School pupils may return to in-person learning from November 8 in municipalities where the Covid-19 morbidity is less than 500 per 100 000 population on a 14-day basis, according to an order by caretaker Health Minister Stoicho Katsarov, posted on the ministry’s website on November 3.
As of November 3, only three out of 28 districts in Bulgaria have a morbidity less than 500 per 100 000 population: Kurdzhali, Turgovishte and Smolyan, according to the daily update by the unified information portal, as The Sofia Globe reported earlier.
In municipalities where the Covid-19 morbidity rate is from 250 to 500 per 100 000 population, half of the classes may be in-person, on a rotational basis, according to Katsarov’s order.
Where schools re-open for in-person learning, pupils must be tested twice a week, using non-intrusive testing. Testing must take place on Mondays and Thursdays, the order says.
Teaching and non-teaching staff must be tested if they do not have a certificate of vaccination, or of having undergone Covid-19, or a negative antigen or PCR test.
All pupils from the fifth to 12th grade and teachers must wear masks.
If parents, guardians or trustees disagree with testing of the pupils, the pupil must be given the opportunity to go over to distance learning online.
Physical education and sports classes must be held outdoors.
In-person group extracurricular activities and other group activities at school may not involve mixing of pupils from different classes, Katsarov’s order says.
In other Covid-19 news in Bulgaria:
The Education Ministry said on November 3 that 45 per cent of teachers in Sofia had been immunised against Covid-19, while the national average was 40 per cent.
In Sofia, 34 per cent of non-teaching staff had been vaccinated, while the national figure was 31 per cent.
The national average for vaccination of pupils over the age of 12 was 5.4 per cent, and 3.6 per cent in Sofia.
The ministry said that 2.3 per cent of teachers in Sofia were in quarantine, while the national average was 2.2 per cent. It said that 0.7 per cent of pupils in Sofia were quarantined, while the national average was 1.09 per cent.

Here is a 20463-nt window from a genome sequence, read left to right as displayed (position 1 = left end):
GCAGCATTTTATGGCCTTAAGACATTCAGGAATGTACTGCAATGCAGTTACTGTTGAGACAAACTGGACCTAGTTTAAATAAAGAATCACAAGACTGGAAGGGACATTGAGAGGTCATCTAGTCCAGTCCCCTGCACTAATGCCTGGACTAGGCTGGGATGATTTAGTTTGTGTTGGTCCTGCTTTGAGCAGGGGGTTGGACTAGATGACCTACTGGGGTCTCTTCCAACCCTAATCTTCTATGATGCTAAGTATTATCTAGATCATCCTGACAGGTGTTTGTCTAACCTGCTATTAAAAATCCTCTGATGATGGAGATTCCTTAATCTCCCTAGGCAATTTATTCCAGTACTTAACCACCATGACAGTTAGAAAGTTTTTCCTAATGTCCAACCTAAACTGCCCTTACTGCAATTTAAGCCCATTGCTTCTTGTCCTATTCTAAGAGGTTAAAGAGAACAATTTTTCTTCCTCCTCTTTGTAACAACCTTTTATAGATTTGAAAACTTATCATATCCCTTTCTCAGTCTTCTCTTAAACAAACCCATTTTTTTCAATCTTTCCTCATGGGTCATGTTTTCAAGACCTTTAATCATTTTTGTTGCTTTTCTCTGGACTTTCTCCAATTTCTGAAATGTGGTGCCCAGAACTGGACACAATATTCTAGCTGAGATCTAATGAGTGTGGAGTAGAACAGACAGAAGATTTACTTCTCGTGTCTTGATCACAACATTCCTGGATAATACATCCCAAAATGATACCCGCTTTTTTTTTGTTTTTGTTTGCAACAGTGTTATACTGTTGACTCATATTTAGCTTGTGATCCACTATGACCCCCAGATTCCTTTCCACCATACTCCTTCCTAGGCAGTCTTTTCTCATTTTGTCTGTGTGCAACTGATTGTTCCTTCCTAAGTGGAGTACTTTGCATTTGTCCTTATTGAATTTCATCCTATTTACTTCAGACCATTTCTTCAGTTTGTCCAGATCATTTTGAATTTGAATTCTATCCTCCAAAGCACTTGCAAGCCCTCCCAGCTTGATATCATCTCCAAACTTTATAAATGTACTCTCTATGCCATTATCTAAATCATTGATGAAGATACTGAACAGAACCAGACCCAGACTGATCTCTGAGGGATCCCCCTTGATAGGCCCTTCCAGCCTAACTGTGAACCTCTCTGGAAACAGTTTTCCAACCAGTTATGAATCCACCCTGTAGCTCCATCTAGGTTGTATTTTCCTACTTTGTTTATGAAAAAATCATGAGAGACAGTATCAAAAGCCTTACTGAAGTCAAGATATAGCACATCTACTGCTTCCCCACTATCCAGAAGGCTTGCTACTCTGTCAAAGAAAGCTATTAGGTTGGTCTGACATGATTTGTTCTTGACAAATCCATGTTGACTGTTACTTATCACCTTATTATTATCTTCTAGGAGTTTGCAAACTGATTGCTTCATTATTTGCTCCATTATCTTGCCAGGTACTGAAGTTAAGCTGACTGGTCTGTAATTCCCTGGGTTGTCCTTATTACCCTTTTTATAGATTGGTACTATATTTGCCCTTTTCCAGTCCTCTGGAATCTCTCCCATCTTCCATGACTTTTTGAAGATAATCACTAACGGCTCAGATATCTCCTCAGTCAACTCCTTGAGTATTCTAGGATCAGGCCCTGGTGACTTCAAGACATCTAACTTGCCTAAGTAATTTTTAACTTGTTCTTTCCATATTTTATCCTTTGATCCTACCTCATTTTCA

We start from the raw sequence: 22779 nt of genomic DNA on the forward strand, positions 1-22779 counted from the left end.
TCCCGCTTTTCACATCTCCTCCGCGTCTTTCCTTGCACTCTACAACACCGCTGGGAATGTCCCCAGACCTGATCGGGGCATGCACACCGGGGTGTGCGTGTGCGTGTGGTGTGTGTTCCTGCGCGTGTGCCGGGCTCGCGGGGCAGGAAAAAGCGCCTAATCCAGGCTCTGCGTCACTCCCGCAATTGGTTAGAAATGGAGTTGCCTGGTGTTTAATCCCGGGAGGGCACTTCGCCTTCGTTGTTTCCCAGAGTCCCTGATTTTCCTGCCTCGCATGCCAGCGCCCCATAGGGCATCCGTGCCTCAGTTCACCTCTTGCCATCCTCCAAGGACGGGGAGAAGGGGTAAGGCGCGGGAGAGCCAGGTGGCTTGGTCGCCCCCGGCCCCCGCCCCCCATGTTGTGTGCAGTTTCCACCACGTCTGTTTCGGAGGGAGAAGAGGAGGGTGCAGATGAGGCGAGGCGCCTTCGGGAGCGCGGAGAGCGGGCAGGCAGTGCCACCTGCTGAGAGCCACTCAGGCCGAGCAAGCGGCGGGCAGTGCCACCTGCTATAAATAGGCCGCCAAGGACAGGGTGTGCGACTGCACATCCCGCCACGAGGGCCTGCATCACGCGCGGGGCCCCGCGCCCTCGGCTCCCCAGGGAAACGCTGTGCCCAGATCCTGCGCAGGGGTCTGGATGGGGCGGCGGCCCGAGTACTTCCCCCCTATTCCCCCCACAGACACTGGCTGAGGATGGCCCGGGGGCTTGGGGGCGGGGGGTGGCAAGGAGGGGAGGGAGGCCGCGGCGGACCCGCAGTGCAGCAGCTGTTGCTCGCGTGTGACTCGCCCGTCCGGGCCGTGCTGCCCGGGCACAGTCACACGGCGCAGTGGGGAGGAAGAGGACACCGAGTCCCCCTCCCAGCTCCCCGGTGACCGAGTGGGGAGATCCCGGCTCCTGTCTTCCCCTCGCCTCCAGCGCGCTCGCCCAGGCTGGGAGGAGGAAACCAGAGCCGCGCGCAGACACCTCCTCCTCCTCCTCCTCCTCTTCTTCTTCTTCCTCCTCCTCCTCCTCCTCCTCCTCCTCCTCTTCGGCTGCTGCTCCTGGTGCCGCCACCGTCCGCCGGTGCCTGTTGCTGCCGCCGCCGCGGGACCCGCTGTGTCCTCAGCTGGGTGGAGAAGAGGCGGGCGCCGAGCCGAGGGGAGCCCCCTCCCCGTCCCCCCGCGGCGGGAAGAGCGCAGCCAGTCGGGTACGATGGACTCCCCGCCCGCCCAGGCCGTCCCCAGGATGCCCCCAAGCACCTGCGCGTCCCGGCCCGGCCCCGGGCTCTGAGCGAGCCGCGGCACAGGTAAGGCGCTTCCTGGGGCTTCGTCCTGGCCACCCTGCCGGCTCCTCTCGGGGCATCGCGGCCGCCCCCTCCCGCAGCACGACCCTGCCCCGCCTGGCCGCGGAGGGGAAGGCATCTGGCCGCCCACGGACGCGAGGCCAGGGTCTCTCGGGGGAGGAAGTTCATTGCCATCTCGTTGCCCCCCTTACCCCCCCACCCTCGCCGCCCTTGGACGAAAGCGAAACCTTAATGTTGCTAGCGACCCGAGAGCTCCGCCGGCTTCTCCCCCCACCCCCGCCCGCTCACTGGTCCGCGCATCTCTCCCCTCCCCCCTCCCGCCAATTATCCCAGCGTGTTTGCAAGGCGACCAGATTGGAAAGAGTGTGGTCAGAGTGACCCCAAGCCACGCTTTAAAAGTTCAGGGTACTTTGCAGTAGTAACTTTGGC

Scheduled admissions to hospitals in the Bourgas district have been suspended for a month as of November 3.
Dr Georgi Pazderov, head of the regional health inspectorate in Bourgas, told Nova Televizia: “This is a routine anti-epidemic measure. It is necessary due to the fact that 25 per cent of the beds in Bourgas district are currently engaged in the treatment of Covid patients”.
He said that the measure was also related to personnel being transferred from other departments to the Covid wards.
The Military Medical Academy in Sofia has issued a public appeal for volunteers to assist in the fight against Covid-19.
It called on final-year medical students, nursing students, doctors and nurses to volunteer, and called for volunteers to help in sanitary and hygienic work.
Anyone wishing to volunteer may e-mail [email protected], leaving their names, training course or profession, telephone and e-mail for feedback.
Personal protective equipment will be provided to all volunteers, who must have a Covid green certificate.
Last week, similar appeals for volunteers were issued by the Sofia and Plovdiv regional health inspectorates.
Plovdiv media reported on November 3 that space in Plovdiv cemeteries was running out.
Twenty-three people in Plovdiv died of Covid-19 on November 2, while about seven to 10 people died from the disease in the city daily, the reports said.
The reports said that Plovdiv mayor Zdravko Dimitrov would meet the head of the funeral activities municipal company next week to discuss options, including expanding the cemeteries on Rogosho Chaussee and in the Proslav district. There is no room to expand Plovdiv’s central cemetery.
Plovdiv media reported that it was taking a long time for the municipality to deal with an application to open a private crematorium on Rogosho Chaussee.
“I don’t know if this building permit will be issued soon, because we will look at it from all sides. There are also canons that must be observed. So that we don’t have various disputes later,” Plovdiv news website podtepeto.com quoted Dimitrov as saying.
The Orthodox Church is against cremation of human remains.
“I am a Christian, a believer, and I will never do anything that goes against the canons of the church,” Dimitrov was quoted as saying.
A national poll by the Bulgarian Association of Restaurants and the Association of Restaurants in Bulgaria has found that 42.2 per cent of restaurants have fully vaccinated or close to fully vaccinated staff, the associations said on November 3.
Asked how the green certificate system had affected their turnover, close to 34 per cent said that they could not last more than a month under the current system and with the resulting reduced turnover, the association said.
Of those polled, close to 25 per cent said that they could survive for two months, 22.7 per cent said that they would close in two weeks, while 12.6 per cent said that they had already closed down, some permanently.
The associations said that 43.8 per cent of restaurant owners said that their turnover was down by 80 per cent, a third said that their turnover was down by 50 to 80 per cent and 19.5 per cent said that their turnover had halved.
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